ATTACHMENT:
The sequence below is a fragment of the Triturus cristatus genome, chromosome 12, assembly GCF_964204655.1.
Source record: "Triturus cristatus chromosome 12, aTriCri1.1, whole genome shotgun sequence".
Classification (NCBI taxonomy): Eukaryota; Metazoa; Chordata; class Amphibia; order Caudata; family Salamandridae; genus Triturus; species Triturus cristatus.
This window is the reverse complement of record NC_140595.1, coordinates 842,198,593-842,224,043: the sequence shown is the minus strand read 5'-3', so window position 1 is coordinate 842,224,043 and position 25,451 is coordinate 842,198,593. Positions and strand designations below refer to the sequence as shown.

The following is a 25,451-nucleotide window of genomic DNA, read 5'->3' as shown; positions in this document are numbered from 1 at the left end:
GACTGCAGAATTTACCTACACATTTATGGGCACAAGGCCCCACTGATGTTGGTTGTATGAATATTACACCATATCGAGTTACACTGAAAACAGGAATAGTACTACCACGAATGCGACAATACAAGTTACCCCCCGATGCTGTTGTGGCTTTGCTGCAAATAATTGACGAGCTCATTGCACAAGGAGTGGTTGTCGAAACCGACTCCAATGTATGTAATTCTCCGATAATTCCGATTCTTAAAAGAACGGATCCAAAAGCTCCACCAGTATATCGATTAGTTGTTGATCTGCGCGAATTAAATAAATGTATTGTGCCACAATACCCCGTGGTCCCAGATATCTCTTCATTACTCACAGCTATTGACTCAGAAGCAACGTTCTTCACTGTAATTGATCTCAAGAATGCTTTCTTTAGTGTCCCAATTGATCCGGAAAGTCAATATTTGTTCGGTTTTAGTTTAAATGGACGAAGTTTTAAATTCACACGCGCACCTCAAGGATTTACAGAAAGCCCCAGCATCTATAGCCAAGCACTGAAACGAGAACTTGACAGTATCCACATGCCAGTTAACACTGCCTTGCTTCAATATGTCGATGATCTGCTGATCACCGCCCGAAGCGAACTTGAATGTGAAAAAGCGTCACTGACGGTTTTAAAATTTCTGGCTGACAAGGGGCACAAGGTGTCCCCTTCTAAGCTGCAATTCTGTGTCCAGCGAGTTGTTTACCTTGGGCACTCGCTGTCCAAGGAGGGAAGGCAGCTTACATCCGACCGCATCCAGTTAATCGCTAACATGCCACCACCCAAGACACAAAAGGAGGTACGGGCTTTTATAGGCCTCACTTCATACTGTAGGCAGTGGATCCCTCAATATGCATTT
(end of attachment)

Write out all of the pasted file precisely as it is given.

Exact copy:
The sequence below is a fragment of the Triturus cristatus genome, chromosome 12, assembly GCF_964204655.1.
Source record: "Triturus cristatus chromosome 12, aTriCri1.1, whole genome shotgun sequence".
Classification (NCBI taxonomy): Eukaryota; Metazoa; Chordata; class Amphibia; order Caudata; family Salamandridae; genus Triturus; species Triturus cristatus.
This window is the reverse complement of record NC_140595.1, coordinates 842,198,593-842,224,043: the sequence shown is the minus strand read 5'-3', so window position 1 is coordinate 842,224,043 and position 25,451 is coordinate 842,198,593. Positions and strand designations below refer to the sequence as shown.

The following is a 25,451-nucleotide window of genomic DNA, read 5'->3' as shown; positions in this document are numbered from 1 at the left end:
GACTGCAGAATTTACCTACACATTTATGGGCACAAGGCCCCACTGATGTTGGTTGTATGAATATTACACCATATCGAGTTACACTGAAAACAGGAATAGTACTACCACGAATGCGACAATACAAGTTACCCCCCGATGCTGTTGTGGCTTTGCTGCAAATAATTGACGAGCTCATTGCACAAGGAGTGGTTGTCGAAACCGACTCCAATGTATGTAATTCTCCGATAATTCCGATTCTTAAAAGAACGGATCCAAAAGCTCCACCAGTATATCGATTAGTTGTTGATCTGCGCGAATTAAATAAATGTATTGTGCCACAATACCCCGTGGTCCCAGATATCTCTTCATTACTCACAGCTATTGACTCAGAAGCAACGTTCTTCACTGTAATTGATCTCAAGAATGCTTTCTTTAGTGTCCCAATTGATCCGGAAAGTCAATATTTGTTCGGTTTTAGTTTAAATGGACGAAGTTTTAAATTCACACGCGCACCTCAAGGATTTACAGAAAGCCCCAGCATCTATAGCCAAGCACTGAAACGAGAACTTGACAGTATCCACATGCCAGTTAACACTGCCTTGCTTCAATATGTCGATGATCTGCTGATCACCGCCCGAAGCGAACTTGAATGTGAAAAAGCGTCACTGACGGTTTTAAAATTTCTGGCTGACAAGGGGCACAAGGTGTCCCCTTCTAAGCTGCAATTCTGTGTCCAGCGAGTTGTTTACCTTGGGCACTCGCTGTCCAAGGAGGGAAGGCAGCTTACATCCGACCGCATCCAGTTAATCGCTAACATGCCACCACCCAAGACACAAAAGGAGGTACGGGCTTTTATAGGCCTCACTTCATACTGTAGGCAGTGGATCCCTCAATATGCATTT